It’s true. I’m not what most people would call “pretty” and, well, high school was rough. Fast forward ten years and life is good…
Until a bunch of jerks think it’s hilarious to put the “butterface” (AKA me) on a wedding Kiss Cam with the hottest guy ever—and that old humiliation hits hard.
I recognize him immediately. The sexiest cop in Waterbury and totally out of my league.
But then he kisses me. And we totally forget the room, the crowd, everything.
Then he tells everyone we’ve been dating for months.
Soon everything starts to feel too real, from adorable fights over “necessary” tools to fix my broken porch to surviving a free-for-all dinner with his six siblings to picking up where our last kiss left off.
But there’s something he’s not telling me about why he’s really hanging around, and I’m pretty sure it has to do with my mob-connected brothers.
Because this is not a make-over story, and Cinderella is only a fairy tale . . .
The premise here is that poor Lucy is ugly so I was expecting a plain Jane wallflower to become kind of a bombshell once you get to know her, but this isn’t that story. These aren’t scientific measurements but I estimate that 80% of this book is Lucy telling us that she has an ugly face and everyone is mean to her because of it, so right from the start, I don’t like the world that’s been built here. Sure, people are jerks and the world can be a cruel place, but adults going out of their way to discuss her ugliness in front of her and concoct pranks to humiliate her is too cliché to take seriously.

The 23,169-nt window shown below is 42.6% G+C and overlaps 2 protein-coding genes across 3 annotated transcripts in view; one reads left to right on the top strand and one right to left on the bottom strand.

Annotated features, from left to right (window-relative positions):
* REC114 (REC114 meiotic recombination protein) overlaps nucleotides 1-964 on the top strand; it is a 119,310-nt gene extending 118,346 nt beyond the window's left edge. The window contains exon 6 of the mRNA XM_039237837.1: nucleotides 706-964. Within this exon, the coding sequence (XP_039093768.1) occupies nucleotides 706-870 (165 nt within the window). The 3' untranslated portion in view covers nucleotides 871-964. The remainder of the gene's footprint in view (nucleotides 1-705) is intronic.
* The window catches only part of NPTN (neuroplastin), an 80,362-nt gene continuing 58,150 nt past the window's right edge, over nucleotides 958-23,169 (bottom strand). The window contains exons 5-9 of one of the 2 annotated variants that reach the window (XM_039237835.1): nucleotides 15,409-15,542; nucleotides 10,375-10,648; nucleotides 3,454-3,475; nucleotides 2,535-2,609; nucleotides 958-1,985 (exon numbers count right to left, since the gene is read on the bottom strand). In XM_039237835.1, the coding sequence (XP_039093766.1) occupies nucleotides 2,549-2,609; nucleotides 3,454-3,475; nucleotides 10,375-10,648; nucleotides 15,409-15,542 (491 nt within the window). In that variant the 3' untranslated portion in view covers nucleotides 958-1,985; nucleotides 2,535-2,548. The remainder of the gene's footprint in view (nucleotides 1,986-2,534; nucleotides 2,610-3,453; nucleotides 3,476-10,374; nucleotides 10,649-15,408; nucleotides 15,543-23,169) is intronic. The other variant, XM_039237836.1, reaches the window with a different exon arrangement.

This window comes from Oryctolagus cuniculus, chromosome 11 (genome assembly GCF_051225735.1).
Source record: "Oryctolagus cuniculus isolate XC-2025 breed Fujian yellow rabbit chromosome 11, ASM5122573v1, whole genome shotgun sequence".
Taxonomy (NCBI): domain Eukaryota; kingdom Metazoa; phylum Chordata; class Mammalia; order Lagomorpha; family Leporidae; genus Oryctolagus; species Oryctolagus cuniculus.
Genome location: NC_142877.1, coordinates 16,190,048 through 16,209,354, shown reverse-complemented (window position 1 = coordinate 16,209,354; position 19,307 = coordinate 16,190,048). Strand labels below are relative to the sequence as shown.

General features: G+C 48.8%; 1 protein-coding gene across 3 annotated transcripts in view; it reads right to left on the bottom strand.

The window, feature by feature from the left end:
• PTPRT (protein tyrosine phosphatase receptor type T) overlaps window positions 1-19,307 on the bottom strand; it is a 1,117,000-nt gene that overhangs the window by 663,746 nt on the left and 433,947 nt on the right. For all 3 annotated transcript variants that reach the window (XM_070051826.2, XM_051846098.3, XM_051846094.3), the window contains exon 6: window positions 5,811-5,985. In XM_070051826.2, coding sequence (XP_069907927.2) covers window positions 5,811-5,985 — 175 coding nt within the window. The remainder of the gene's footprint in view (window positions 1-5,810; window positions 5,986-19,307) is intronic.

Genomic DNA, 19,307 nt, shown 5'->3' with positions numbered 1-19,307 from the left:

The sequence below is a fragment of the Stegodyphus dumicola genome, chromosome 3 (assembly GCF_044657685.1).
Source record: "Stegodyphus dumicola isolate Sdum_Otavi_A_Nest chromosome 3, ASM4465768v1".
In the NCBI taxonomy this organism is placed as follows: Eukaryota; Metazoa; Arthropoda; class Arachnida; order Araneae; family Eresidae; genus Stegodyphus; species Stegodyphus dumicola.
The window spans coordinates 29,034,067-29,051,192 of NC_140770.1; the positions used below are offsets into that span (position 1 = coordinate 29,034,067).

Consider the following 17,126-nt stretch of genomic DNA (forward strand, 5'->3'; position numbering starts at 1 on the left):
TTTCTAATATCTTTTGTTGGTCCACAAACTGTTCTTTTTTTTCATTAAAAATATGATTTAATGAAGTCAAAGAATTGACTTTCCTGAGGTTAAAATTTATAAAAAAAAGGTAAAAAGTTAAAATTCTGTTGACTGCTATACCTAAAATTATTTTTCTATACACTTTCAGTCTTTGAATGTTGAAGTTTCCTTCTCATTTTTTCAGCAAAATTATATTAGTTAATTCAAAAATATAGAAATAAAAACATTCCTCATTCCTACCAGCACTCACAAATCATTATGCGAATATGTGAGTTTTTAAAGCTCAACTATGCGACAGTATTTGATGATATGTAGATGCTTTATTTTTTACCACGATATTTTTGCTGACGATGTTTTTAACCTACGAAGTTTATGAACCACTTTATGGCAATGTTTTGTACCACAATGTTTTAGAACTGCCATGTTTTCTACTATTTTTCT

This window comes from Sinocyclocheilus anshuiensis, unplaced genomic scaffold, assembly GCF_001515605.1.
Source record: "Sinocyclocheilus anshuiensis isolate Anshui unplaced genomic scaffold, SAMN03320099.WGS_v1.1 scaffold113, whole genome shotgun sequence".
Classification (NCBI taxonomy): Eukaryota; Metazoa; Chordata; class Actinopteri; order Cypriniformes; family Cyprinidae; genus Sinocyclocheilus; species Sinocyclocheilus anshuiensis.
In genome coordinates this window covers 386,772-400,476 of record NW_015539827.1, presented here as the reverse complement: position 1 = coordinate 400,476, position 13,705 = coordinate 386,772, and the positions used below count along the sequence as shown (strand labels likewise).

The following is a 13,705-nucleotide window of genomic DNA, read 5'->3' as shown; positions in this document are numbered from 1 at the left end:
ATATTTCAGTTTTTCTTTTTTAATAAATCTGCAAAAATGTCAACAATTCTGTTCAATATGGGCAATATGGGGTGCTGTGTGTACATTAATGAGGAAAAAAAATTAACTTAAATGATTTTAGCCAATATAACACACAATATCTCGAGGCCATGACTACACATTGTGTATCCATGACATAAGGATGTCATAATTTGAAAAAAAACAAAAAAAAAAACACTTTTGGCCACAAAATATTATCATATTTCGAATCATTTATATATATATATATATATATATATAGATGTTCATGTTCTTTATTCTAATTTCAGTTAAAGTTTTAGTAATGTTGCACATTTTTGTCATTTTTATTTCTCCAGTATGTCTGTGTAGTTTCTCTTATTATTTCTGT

I assumed this was satirical and expected a super funny book where the author went to this extreme to remind us that we’re all beautiful in our own way, but nope. The moral of the story is Lucy’s ugly but she’s okay with it. Nobody ever even attempts to make this woman feel better about herself, not even the man who professes to love her. I wanted to like these characters but there wasn’t enough to them to draw me in. Lucy’s entire identity is being ugly and okay with it. There was nothing else to her. Ford is a stereotypical by-the-book cop who speaks and acts more like a robot than a human.
Every character in the story is a stereotype or caricature from her shady, wanna-be Goodfellas brothers to the cops who drink too much to the rivalry between the police officer and the firefighters. This was actually painful to read. Lucy’s overprotective brothers appointing themselves protector of her virtue was the cliché which broke the camel’s back. This is the first in a series and the next one stars a woman who is comfortable in her plus-size body and I can only imagine it reaches cringe-level infinity the same as this one.
Butterface on Amazon